This may suffice to illustrate that many further questions arise about “transparency” in the context of knowledge acquisition, especially as it can be based on very different research agendas (theory formation vs. exploration vs. problem solving). Moreover, transparency issues are also crucial in moral contexts: presumably I do not want “Doctor App”—after it stumbled across the abnormal values in my last liver function test—to secretly order a new liver on the darknet.
This example also leads to further questions about autonomy, both regarding increased autonomy on the side of AI systems and possible losses of autonomy on the side of human beings. Consider, for instance, the kind of autonomy that I lose if, at some later stage, I live in an elderly home and am looked after by some robot? The main worry here is related to a loss in dignity and self-esteem. There might surely be contexts in which I will feel a treatment by “only a robot” as being impersonal and unworthy. But then again there might also be contexts in which I feel less embarrassed with “only a robot” witnessing my bodily deterioration.
The philosopher T.W. Adorno already scented the decline of the West and the rise of fascism when encountering automatic doors. That is, long before concerns about care robots, the simple loss of a standard door handle meant for him the loss of a “core of experience”, wresting away part of one’s individual agency in passing (or not passing) through a door (Adorno  1997: 40). Of course, it is not me who opens the door then. But to what extent is it really a relevant loss in autonomy? If autonomy is about making decisions which are not (causally or otherwise) fixed, then I am still autonomous in either passing through the door or not. Hence, it is true that a part of my action gets automatized, but one may question whether this part is really the most relevant one in terms of individual autonomy. Or, to provide a different but not unrelated example, consider autonomous driving: if my car drives autonomously, admittedly there are many decisions which I no longer make myself (when to signal, how fast to accelerate …). However, there are many other decisions I may now make instead. I might decide about changing the radio station or about whether to look out of the left or the right window. Thus, there might be no overall loss in my autonomy, even though my car might have gained some. Maybe the space of possibilities has widened.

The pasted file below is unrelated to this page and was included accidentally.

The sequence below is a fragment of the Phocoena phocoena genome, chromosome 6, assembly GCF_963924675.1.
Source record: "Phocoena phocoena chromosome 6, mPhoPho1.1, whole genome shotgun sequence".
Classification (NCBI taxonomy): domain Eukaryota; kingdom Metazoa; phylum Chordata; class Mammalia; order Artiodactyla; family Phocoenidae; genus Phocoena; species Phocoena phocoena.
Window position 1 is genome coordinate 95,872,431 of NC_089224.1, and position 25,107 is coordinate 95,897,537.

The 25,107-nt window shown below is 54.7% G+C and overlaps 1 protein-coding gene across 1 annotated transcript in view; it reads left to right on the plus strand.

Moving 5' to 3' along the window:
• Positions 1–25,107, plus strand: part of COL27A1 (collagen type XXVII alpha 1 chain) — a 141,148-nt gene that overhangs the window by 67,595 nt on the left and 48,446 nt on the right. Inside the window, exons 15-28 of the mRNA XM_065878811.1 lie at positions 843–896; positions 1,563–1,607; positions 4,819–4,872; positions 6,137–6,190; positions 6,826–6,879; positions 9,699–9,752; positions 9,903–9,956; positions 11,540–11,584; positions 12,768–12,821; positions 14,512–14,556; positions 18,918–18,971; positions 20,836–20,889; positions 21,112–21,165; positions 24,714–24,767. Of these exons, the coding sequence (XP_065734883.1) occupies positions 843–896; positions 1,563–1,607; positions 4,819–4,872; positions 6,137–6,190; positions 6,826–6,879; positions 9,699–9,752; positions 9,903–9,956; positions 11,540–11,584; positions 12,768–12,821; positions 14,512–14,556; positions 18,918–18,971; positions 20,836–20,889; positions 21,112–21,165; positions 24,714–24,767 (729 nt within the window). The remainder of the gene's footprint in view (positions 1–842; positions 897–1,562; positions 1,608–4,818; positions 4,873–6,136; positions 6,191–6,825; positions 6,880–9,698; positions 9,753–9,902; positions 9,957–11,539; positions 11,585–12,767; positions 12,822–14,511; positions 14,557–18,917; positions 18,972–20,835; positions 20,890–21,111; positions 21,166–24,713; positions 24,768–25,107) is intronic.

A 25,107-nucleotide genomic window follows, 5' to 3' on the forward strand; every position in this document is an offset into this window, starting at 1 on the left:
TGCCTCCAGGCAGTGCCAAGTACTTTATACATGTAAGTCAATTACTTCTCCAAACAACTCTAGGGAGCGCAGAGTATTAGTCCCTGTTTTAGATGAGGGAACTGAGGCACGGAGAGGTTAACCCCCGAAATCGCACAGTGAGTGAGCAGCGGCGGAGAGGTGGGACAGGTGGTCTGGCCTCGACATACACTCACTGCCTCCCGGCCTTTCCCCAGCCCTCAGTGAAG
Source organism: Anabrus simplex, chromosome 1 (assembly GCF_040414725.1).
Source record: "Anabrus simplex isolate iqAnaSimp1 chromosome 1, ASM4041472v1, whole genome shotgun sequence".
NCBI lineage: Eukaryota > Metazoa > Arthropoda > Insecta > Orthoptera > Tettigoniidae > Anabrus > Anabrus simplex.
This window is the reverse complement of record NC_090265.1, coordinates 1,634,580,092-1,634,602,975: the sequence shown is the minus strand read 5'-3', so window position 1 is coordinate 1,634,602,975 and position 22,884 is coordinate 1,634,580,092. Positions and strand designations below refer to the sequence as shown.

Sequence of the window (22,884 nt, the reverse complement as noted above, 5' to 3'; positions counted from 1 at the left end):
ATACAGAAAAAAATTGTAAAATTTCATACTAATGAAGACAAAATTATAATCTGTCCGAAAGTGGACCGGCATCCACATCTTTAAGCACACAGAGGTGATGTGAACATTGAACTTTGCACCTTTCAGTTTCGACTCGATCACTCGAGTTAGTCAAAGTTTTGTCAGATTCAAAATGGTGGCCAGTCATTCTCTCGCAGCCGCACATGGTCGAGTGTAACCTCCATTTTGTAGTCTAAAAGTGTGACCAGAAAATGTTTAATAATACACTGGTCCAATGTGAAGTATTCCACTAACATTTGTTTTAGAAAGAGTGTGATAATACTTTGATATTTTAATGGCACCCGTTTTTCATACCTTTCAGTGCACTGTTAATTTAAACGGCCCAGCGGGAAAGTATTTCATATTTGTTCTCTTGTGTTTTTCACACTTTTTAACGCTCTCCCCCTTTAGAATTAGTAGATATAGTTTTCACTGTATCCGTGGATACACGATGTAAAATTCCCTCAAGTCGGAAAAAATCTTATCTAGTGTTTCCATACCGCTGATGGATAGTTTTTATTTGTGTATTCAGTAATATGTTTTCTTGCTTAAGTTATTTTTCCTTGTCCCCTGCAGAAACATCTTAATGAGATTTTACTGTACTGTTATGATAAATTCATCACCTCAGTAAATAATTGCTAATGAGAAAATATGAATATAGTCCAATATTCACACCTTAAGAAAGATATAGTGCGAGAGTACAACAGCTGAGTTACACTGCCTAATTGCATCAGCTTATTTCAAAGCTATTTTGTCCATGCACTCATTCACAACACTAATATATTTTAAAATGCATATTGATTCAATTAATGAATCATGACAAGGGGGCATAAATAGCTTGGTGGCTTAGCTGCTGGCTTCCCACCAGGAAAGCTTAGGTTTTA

Here, again, the attempt to coordinate experiences and concepts is revealing: if autonomy is about previously unfixed decisions, then my car may indeed be considered “autonomous” because there are outputs (its particular acceleration, say, when entering the motorway under current traffic conditions) which may be based on implemented algorithms but which are not fully fixed beforehand. So “being autonomous” might be synonymous with “self-programming” which, in turn, may raise further questions (a) about crucial shifts that happened in computer science and the computer industry over the past few decades (cf. Gugerli 2019) and (b) about relations to experiential contexts other than road traffic and AI. For instance, the question of whether or how a notion of “autonomy” applies not only to persons but also to cars might have severe legal consequences, too.
Digital design and material cultures
So far my discussion focused on concepts (knowledge, autonomy, etc.) and thus on cognitive or mental content rather than on material objects. However, the advancement of data science and AI over the last decades also went alongside crucial changes in our material culture. Not only can we find computer hardware, smartphones, etc. nearly everywhere. There is also a huge change in what can be built—on large as well as small scales—based on machine learning algorithms, based on data-intensive 3D-printing, etc.
The keyword here is “digital design” and the reason for treating it in the present context is that material objects, too, are part and parcel of our encounter with the world around us. Thus, if philosophy is about coordinating experiences, material cultures are to be considered as well. Let me briefly mention two examples from contemporary research as an illustration.